Jul 28, 2009

Top 10 favorite TSR products, #1 Dungeon Master's Guide

Here we are, #1. Should be no surprise that it is the original Dungeon Master's Guide. I've mentioned before how this book was my first exposure to D&D. I had no understanding of how the game played but this book evoked a fantasy world and a mystery that intrigued me deeply.

Some of my favorite things were the explanations of unfamiliar words like milieu and campaign. Expert hirelings - for some reason the sage was interesting to me. Aerial combat. The sample dungeon! Stronghold construction and siege - something sadly lost in later editions. Artifacts, in particular Baba Yaga's hut and eye/hand of Vecna of course. Random Dungeon generation - which inspired Dungeoneer. The random city encounters table is particularly good. Alphabetical monster charts - which I'd read before ever seeing the Monster Manual. All those wonderful random charts in the back were inspiring and useful.

Then of course were those great illustrations. There is no honor among thieves. Darlene's scratchboard illustration on the page discussing infravision/ultravision. The guy trapped in a flooding room with the skeleton coming towards him. Sutherland's footer illustrations under the random dungeon generation pages. Emerikol the Chaotic!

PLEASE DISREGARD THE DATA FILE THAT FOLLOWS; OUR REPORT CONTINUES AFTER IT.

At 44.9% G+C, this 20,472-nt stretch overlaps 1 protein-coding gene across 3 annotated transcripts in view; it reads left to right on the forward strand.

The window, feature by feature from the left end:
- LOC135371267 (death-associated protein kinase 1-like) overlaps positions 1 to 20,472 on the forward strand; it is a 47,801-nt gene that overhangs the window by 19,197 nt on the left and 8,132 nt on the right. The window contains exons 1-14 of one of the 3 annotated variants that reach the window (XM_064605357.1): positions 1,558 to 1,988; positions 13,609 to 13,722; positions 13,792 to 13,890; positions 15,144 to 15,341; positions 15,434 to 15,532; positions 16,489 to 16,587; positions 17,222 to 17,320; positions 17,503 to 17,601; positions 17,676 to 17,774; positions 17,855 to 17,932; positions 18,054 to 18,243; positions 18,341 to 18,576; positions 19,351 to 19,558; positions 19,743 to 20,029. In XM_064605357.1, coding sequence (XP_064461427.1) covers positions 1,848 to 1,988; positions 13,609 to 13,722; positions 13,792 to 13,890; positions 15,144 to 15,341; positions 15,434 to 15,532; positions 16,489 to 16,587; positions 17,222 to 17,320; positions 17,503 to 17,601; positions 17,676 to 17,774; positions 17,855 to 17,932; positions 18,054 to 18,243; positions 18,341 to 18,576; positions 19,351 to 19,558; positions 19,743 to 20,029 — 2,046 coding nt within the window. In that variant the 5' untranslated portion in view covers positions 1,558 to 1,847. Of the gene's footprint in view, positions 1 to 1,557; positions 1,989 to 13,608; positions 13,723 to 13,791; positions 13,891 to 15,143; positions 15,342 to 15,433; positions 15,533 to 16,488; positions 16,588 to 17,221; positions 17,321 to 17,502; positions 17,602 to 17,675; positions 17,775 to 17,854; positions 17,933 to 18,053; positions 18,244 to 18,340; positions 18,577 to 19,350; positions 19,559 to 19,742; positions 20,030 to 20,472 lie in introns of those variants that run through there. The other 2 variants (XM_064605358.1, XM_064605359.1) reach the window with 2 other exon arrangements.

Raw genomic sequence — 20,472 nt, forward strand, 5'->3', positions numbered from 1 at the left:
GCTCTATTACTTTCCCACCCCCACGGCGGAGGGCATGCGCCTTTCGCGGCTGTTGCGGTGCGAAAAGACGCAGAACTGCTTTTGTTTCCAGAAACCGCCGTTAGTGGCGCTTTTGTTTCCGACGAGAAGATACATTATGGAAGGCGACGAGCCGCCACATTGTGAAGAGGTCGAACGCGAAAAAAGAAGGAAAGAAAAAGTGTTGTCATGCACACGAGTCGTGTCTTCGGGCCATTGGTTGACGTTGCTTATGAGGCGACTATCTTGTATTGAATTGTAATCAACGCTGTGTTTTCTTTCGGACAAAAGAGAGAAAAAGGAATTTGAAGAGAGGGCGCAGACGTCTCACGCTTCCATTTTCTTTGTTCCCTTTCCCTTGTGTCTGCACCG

This book still holds an enchantment on me and just looking at it stirs the imagination.


  1. I'm right there with you. Although I don't do lists or "good, better, best" (I like lots of different things, each for its own reason) this book was my intro to AD&D. Even before I had the Monster Manual, I was dropping monsters from the tables in the back of the DMG into my dungeons. I too loved the sage, and included one as a featured NPC in my home-brew dungeon, Fires of the Gorge. The vorpal sword - nonexistent in B/X - was the sword to have. And the Ring of Gaax was the artifact. (Probably because I had heard stories (indirectly) from my friend's older brother about how it had screwed over their party. And they were seniors - the Ring had to be an awesome item!)

    Thanks for reminding me of the magic the DMG brought into my life!

  2. I showed my better copy to a newish player and they were entirely unimpressed. I was confused until I realised that because it wasn't the edition she was GMing, it held little merit from a rules perspective. I am still confused, however why the NPC traits, Dungeon Dressings, and other Appendices didn't hold any interest for her.

    Kids these days...

  3. Back in my day we didn't have a rule for every situation. If we needed one we'd just make it up on the spot! Our 20 sided die had to be filled in with a crayon and only went up to 10 and had to double as a percentile die too! You kids have it so easy these days, everything handed to you on a silver platter...